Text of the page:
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HSBC To Pay $192m Penalty For Helping Americans Evade Taxes

Switzerland’s HSBC Private Bank admitted to encouraging wealthy Americans to hide $1.26 billion in assets from U.S. tax authorities.

Switzerland’s HSBC Private Bank has agreed to pay the U.S. Government $192 million in penalties after it admitted encouraging wealthy Americans to hide $1.26 billion in assets from tax authorities.

The Geneva-headquartered bank entered into a deferred prosecution agreement with the Department of Justice on Tuesday, following an investigation that focused on HSBC’s activities between 2000 and 2010.

A Department of Justice statement on Tuesday detailed trips taken between 2005 and 2007 by HSBC bankers traveling from Switzerland to the U.S. to “recruit new U.S. clients to open undeclared accounts.”

“HSBC Switzerland conspired with U.S. account holders to conceal assets abroad and evade taxes that every American must pay,” said Acting Deputy Assistant Attorney General Stuart M. Goldberg of the Department of Justice’s Tax Division. “Banks, asset managers and other financial firms enable such crimes – and we will hold these institutions to account, right along with the taxpayers that use them to facilitate and disguise illegal activities.”

Court documents show that bankers and fiduciaries actively solicited clients to hide their assets through a system of codenames, numbered accounts and offshore networks in tax havens, including the British Virgin Islands, Liechtenstein and Panama.

The practices detailed in the court documents mirror revelations from the International Consortium of Investigative Journalists’ 2015 Swiss Leaks investigation, which exposed a wide spectrum of illegal behavior between HSBC Private Bank and its clients, especially in hiding vast sums of money from tax authorities.

The investigation was based on a tranche of leaked HSBC documents the ICIJ obtained via the French newspaper Le Monde, and shared with a team of 140 reporters from 45 countries.

The secret files, which covered account details associated with more than 100,000 individuals and legal entities up to  2007, are a version of the data the French government obtained and shared with other governments in 2010, including the U.S., Spain, Italy, Greece, Germany, Britain, Ireland, India, Belgium and Argentina.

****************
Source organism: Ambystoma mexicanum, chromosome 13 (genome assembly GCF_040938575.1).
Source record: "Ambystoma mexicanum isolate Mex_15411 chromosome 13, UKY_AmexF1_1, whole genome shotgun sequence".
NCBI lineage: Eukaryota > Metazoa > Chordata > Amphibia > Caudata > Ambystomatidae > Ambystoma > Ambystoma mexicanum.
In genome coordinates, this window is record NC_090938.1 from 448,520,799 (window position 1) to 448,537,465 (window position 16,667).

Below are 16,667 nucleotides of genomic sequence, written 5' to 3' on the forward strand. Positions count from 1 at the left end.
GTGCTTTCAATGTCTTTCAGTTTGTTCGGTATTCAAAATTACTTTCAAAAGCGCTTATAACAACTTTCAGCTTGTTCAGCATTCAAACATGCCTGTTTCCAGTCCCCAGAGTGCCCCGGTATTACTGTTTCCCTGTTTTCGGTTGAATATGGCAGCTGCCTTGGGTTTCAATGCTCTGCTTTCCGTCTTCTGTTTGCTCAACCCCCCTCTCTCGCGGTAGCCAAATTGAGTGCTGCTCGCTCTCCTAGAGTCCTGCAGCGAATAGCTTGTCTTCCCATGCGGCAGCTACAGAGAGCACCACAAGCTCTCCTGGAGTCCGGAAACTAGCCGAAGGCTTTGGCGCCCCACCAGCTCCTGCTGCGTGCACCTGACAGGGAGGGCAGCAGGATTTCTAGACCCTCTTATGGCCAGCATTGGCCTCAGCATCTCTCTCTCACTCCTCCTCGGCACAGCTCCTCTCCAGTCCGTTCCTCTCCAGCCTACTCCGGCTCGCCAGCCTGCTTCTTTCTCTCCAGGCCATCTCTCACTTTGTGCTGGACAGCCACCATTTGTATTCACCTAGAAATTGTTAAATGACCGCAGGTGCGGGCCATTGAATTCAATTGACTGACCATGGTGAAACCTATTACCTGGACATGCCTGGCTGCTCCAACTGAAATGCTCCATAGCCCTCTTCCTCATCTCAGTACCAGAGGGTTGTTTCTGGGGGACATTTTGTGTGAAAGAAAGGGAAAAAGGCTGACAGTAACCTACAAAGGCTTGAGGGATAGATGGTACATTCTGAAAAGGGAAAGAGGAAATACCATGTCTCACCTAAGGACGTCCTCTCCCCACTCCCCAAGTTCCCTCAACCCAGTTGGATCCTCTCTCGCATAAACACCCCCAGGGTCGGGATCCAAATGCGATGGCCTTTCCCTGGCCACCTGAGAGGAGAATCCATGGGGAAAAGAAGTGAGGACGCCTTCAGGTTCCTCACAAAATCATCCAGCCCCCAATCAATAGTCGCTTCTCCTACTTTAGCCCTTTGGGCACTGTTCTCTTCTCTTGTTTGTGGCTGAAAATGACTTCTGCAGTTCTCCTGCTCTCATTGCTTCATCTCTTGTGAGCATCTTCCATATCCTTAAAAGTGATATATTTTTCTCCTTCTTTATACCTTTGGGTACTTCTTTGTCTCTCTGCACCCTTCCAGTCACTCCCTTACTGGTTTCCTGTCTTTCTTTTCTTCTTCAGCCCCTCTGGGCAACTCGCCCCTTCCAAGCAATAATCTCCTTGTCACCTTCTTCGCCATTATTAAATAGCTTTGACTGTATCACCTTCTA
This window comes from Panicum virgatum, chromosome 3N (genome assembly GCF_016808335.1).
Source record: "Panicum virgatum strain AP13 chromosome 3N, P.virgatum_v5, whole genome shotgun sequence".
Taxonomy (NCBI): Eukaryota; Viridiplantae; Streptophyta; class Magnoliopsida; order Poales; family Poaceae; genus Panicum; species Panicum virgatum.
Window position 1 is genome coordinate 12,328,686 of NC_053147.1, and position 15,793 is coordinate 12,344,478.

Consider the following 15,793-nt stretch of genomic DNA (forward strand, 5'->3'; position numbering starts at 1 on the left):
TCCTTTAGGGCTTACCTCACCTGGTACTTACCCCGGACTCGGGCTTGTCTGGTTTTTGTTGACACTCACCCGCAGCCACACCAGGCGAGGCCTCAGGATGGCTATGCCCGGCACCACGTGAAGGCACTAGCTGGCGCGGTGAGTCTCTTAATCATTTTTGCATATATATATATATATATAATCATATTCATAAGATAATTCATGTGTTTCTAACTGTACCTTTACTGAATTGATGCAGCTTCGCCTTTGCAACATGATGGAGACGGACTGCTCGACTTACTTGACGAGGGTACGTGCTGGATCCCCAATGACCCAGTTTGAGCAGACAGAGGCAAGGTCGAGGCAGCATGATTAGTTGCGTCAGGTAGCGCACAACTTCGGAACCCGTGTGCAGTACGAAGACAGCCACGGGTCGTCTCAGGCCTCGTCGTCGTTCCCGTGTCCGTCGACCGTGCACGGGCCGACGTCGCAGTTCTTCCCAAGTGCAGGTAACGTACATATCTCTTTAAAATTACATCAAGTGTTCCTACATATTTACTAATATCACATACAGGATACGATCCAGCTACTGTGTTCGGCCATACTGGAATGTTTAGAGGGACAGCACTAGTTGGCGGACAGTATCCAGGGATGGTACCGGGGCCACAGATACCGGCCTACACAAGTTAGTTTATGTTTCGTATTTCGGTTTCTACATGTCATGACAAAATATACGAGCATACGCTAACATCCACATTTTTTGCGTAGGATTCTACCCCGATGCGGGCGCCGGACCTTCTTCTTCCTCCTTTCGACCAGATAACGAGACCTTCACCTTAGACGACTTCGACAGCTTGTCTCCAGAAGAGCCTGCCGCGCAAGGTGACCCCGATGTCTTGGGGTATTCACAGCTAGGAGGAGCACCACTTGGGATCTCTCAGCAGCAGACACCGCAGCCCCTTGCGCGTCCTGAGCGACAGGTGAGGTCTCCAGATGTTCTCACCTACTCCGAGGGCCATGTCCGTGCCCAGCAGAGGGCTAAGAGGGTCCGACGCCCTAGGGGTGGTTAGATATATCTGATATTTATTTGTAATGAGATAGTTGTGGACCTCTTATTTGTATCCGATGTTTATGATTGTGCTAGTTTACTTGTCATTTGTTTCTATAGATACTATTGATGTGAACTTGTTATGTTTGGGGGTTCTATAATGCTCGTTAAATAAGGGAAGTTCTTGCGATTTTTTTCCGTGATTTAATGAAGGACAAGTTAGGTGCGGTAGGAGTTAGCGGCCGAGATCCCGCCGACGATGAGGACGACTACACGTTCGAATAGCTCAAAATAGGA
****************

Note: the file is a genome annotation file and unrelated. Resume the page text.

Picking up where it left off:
At the time of the investigation, HSBC told ICIJ that it had since reformed its private Swiss branch and had cut a number of clients featured in the leaked files.

“We acknowledge that the compliance culture and standards of due diligence in HSBC’s Swiss private bank, as well as the industry in general, were significantly lower than they are today,” the bank said in a 2015 statement in response to ICIJ’s investigation.

Internal Revenue Service Criminal Investigation chief Don Fort said the agreement showed that financial institutions would be held to the same standards as individual taxpayers when it came to enforcing the law.

“When financial institutions devise a massive tax evasion scheme and actually facilitate the activity, they not only must be held accountable, they must take actions to ensure this behavior will not happen again,” he said.

The bank’s $192.35 million penalty is split into three parts, including more than $60 million in restitution to the IRS for unpaid taxes; almost $72 million to account for gross fees earned on undeclared assets; and a $59 million penalty. Under the terms of the agreement, HSBC Switzerland will avoid prosecution provided it continues to demonstrate “good conduct” for the next three years.

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